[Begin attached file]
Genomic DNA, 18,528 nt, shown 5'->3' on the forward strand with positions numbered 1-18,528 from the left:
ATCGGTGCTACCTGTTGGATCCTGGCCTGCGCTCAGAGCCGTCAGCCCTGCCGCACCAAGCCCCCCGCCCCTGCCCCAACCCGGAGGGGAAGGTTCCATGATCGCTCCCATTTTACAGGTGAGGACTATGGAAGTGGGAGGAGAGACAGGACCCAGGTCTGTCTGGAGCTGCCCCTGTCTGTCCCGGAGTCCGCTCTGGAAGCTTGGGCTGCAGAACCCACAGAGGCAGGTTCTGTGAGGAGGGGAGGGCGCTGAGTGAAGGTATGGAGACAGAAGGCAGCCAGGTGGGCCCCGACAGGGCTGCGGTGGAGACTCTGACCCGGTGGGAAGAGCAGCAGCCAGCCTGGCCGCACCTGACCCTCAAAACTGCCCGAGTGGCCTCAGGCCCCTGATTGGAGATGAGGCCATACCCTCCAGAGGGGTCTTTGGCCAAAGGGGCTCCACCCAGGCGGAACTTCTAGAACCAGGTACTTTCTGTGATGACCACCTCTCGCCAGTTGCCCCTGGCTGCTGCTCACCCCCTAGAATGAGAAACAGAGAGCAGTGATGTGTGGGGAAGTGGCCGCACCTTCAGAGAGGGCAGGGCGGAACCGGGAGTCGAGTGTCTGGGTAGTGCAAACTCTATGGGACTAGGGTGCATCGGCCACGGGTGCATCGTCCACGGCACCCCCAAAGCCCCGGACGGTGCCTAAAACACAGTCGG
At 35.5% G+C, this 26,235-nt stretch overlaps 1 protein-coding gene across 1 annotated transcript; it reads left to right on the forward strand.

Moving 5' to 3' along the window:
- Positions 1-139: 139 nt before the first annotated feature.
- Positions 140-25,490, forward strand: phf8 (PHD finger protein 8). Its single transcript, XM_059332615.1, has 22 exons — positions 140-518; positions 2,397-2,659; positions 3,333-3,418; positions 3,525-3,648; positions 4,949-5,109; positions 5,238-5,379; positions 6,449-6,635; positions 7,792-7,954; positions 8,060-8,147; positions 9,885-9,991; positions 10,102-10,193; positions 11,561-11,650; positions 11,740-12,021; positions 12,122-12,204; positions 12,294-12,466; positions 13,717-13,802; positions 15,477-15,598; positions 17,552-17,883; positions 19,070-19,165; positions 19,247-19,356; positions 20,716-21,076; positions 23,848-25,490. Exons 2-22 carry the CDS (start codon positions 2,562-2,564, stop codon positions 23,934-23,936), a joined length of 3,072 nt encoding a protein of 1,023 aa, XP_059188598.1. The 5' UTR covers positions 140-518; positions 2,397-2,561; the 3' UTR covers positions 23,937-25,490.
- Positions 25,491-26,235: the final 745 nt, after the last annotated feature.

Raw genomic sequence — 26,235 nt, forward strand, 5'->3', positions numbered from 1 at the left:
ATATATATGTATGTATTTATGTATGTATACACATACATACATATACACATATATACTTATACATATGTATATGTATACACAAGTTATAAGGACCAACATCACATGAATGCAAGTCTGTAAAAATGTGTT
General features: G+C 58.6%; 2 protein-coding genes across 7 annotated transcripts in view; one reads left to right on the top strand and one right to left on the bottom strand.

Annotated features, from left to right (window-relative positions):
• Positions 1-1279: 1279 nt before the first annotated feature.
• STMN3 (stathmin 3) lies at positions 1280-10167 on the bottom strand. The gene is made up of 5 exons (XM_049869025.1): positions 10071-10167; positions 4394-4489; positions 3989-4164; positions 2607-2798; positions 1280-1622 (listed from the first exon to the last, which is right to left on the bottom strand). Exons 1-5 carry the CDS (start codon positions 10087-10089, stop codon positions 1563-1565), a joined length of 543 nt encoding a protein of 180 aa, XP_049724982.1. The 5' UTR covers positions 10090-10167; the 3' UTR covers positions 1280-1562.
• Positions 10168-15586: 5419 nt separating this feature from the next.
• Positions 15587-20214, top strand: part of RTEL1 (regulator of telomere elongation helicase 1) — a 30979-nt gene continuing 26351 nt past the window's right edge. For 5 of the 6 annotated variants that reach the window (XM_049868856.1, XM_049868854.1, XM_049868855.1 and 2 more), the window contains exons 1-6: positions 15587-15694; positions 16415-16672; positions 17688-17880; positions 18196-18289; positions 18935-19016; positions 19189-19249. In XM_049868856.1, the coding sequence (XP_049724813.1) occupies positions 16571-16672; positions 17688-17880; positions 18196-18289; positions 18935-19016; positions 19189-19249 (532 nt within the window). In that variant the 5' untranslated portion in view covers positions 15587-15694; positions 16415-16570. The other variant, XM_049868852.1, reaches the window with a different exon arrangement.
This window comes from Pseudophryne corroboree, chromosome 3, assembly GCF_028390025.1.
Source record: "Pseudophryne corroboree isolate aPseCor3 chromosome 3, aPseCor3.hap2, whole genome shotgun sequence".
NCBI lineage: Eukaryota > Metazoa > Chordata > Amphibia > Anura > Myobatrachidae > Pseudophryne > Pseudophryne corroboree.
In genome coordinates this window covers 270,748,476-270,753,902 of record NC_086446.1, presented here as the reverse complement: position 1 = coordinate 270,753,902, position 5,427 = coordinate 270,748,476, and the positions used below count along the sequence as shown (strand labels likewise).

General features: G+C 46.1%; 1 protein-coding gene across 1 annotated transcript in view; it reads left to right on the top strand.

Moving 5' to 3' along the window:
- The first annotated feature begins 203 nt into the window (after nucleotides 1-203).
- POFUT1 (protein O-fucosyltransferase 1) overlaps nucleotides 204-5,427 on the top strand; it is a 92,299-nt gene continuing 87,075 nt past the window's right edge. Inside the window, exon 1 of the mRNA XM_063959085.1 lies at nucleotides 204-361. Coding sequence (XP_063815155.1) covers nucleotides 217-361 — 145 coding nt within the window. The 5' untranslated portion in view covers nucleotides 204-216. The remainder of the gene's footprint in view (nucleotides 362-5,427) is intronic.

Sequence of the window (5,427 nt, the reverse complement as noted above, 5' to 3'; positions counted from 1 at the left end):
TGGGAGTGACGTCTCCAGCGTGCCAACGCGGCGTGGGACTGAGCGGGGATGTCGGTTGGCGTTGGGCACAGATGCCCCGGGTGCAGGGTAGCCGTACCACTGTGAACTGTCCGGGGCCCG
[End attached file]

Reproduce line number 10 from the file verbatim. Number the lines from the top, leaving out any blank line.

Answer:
General features: G+C 58.6%; 2 protein-coding genes across 7 annotated transcripts in view; one reads left to right on the top strand and one right to left on the bottom strand.